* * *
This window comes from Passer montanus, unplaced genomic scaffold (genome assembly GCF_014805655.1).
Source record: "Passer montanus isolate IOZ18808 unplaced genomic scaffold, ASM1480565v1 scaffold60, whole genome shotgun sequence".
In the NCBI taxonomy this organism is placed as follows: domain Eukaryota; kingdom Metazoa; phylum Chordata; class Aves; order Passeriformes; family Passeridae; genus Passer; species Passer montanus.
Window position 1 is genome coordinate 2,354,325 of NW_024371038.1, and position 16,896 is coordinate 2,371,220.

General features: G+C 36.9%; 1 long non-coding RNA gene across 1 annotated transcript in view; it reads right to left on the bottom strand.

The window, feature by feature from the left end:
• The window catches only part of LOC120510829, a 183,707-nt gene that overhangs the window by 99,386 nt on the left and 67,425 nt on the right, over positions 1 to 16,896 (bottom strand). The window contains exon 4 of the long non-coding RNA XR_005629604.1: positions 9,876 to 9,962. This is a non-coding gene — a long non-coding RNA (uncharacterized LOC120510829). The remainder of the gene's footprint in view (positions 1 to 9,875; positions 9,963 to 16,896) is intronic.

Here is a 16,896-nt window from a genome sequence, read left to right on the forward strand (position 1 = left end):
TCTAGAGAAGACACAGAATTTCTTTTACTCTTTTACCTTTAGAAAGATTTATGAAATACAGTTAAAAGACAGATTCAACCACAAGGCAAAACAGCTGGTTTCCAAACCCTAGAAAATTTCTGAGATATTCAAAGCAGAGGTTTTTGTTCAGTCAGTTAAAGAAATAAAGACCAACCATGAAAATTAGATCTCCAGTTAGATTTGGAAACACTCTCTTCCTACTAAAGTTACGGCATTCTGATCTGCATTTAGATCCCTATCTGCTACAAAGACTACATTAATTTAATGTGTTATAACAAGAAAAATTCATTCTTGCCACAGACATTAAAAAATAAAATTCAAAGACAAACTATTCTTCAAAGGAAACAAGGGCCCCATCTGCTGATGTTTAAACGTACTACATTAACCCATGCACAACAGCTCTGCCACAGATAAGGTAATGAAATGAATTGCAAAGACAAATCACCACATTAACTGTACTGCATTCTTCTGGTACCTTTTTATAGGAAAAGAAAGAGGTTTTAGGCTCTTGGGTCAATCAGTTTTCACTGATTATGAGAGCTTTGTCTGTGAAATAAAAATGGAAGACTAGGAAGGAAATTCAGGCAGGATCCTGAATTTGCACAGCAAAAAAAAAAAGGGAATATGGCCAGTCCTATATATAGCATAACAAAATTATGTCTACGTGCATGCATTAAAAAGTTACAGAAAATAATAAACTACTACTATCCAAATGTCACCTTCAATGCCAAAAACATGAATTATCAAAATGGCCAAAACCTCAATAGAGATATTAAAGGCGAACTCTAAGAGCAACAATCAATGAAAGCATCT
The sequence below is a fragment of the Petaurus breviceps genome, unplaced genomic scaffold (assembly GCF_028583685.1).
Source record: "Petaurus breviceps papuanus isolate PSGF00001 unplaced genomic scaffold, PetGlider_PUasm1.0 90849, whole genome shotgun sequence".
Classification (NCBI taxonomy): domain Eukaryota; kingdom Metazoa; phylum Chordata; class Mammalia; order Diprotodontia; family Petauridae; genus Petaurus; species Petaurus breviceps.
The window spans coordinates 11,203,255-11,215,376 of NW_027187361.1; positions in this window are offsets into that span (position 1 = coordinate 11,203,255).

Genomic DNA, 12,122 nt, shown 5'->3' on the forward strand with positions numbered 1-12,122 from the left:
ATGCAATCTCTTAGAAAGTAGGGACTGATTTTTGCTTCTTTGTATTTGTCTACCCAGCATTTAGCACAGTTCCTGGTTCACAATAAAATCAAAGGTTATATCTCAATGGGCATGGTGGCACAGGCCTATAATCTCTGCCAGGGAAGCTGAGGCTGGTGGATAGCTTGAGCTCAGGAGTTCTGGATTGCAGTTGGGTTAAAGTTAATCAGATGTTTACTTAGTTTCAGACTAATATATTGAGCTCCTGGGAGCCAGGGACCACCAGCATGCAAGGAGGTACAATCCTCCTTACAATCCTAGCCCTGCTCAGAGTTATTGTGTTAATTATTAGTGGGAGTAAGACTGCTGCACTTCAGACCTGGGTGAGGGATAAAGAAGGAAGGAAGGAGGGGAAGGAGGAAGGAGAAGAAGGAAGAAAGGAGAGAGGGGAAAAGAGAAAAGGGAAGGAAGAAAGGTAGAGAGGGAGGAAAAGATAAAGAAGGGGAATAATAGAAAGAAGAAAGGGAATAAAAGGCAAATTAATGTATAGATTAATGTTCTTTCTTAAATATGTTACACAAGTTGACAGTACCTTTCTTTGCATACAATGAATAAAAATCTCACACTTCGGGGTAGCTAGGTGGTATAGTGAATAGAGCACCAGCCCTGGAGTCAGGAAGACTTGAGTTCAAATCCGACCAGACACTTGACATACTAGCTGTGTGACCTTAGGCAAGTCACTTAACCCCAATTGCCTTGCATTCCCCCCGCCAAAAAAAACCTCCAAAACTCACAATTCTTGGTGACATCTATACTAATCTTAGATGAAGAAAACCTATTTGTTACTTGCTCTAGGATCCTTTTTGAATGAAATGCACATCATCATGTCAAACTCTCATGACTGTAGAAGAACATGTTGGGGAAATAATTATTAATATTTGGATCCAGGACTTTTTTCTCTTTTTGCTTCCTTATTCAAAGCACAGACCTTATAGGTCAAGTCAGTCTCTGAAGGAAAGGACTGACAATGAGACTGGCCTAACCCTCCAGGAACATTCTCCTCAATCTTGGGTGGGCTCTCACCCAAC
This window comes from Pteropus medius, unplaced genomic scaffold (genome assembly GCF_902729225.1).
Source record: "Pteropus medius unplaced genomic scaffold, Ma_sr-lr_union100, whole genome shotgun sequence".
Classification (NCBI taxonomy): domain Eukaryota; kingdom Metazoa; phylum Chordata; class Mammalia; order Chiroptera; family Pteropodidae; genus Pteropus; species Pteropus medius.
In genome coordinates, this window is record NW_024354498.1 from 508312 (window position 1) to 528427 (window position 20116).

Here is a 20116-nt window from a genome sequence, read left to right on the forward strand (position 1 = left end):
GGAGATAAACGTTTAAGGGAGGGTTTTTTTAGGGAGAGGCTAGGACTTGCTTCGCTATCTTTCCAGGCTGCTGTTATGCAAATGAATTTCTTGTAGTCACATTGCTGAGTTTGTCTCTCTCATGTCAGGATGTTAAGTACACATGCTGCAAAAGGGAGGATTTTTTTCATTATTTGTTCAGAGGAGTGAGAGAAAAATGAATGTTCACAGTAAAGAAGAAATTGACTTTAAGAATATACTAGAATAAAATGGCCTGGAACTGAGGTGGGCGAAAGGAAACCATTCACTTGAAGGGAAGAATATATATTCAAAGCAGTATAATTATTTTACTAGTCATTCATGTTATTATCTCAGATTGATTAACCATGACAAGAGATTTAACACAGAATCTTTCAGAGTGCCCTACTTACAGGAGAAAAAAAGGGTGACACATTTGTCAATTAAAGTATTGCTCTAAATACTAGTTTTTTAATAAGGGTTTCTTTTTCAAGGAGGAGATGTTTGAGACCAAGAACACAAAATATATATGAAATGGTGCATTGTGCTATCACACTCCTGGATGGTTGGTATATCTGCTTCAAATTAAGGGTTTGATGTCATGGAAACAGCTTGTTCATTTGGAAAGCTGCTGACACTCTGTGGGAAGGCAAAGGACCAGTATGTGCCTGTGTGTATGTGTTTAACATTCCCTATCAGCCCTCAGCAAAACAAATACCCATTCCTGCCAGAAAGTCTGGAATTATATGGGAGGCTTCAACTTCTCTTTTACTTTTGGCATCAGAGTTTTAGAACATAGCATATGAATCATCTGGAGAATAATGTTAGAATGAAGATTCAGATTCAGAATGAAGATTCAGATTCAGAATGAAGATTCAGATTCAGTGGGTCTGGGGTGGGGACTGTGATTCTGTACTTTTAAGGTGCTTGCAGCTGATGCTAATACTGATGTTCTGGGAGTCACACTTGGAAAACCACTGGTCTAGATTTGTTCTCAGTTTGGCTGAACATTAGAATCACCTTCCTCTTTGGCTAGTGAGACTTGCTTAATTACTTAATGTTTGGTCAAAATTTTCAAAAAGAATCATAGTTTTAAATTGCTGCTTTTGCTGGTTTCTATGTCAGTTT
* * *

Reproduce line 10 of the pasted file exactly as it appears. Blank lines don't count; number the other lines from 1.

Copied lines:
The sequence below is a fragment of the Petaurus breviceps genome, unplaced genomic scaffold (assembly GCF_028583685.1).